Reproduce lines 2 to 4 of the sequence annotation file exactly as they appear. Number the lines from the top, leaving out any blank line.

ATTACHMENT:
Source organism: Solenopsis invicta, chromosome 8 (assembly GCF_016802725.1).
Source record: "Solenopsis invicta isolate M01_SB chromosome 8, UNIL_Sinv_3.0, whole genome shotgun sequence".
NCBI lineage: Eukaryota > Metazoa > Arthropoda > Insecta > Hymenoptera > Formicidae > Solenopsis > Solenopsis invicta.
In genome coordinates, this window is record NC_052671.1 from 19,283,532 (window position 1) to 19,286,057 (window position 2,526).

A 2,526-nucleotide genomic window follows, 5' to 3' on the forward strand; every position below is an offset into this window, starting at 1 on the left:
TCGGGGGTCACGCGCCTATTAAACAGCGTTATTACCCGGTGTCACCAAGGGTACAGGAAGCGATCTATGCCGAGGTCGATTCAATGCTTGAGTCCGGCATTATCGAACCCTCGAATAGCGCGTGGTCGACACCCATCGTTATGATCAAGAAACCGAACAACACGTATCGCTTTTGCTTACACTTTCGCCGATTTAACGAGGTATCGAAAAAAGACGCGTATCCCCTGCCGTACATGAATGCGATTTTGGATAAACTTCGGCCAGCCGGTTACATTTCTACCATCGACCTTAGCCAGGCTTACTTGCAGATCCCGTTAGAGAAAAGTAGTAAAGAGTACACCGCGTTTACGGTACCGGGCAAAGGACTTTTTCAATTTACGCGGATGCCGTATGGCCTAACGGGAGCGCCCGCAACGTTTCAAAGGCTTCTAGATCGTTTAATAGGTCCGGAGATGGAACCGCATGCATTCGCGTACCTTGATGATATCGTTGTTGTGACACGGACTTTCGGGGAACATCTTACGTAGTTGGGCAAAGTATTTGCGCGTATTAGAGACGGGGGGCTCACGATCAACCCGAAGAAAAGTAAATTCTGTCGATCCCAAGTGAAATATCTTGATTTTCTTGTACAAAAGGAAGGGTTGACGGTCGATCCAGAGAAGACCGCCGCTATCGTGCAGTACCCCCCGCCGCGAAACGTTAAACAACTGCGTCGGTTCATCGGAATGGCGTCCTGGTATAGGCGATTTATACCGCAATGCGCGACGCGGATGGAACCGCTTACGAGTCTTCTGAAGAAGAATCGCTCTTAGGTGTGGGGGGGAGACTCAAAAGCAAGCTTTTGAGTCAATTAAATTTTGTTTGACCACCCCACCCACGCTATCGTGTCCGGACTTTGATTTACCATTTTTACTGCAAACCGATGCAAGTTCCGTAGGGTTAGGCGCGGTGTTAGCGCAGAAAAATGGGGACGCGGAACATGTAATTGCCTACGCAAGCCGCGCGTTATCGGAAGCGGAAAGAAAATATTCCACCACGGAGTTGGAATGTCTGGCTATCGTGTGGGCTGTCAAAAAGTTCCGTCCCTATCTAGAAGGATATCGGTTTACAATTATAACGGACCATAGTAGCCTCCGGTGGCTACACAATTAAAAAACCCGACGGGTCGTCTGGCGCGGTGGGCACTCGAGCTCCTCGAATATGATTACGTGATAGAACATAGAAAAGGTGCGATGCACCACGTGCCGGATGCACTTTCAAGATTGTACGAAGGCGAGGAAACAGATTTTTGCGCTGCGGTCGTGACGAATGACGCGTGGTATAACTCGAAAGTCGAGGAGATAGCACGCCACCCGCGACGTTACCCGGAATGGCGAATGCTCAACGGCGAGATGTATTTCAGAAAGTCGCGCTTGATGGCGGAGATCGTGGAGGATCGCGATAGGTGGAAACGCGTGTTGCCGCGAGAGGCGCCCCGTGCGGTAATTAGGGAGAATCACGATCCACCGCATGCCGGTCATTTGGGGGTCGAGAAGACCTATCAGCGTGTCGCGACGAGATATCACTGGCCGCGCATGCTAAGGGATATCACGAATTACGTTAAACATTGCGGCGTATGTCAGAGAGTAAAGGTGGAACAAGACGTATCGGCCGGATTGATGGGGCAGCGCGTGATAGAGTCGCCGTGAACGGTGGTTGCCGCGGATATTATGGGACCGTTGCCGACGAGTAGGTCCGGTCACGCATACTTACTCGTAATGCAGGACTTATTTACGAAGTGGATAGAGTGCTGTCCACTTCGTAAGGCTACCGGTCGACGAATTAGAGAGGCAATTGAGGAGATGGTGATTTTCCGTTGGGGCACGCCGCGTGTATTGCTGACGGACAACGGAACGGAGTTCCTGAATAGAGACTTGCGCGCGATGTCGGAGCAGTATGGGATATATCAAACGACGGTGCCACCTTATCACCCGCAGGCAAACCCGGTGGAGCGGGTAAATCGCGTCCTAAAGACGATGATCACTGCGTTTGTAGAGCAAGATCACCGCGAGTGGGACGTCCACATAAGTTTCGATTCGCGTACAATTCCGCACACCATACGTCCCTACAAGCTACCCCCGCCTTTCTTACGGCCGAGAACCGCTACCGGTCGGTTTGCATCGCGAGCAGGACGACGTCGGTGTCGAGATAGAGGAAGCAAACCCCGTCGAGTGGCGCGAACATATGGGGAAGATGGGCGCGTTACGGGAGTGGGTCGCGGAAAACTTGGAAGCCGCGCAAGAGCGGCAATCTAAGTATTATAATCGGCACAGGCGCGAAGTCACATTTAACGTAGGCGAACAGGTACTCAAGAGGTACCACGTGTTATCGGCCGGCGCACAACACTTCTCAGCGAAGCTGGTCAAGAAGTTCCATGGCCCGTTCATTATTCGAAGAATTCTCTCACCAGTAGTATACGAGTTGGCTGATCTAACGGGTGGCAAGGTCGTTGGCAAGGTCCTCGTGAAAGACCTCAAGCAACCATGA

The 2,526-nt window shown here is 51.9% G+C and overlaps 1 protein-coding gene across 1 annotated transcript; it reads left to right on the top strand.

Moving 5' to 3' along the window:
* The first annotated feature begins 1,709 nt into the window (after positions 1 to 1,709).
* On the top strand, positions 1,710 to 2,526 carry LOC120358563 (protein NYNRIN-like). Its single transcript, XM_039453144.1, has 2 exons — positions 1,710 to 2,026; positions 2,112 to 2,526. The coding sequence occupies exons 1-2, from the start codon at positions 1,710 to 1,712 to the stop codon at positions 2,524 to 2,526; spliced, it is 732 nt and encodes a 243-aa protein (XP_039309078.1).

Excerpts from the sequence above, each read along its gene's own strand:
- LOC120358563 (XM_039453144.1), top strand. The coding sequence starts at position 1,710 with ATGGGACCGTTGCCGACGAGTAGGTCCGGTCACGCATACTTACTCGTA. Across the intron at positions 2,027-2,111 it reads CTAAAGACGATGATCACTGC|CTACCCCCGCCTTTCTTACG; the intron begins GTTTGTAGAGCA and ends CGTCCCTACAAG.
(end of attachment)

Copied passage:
Source record: "Solenopsis invicta isolate M01_SB chromosome 8, UNIL_Sinv_3.0, whole genome shotgun sequence".
NCBI lineage: Eukaryota > Metazoa > Arthropoda > Insecta > Hymenoptera > Formicidae > Solenopsis > Solenopsis invicta.
In genome coordinates, this window is record NC_052671.1 from 19,283,532 (window position 1) to 19,286,057 (window position 2,526).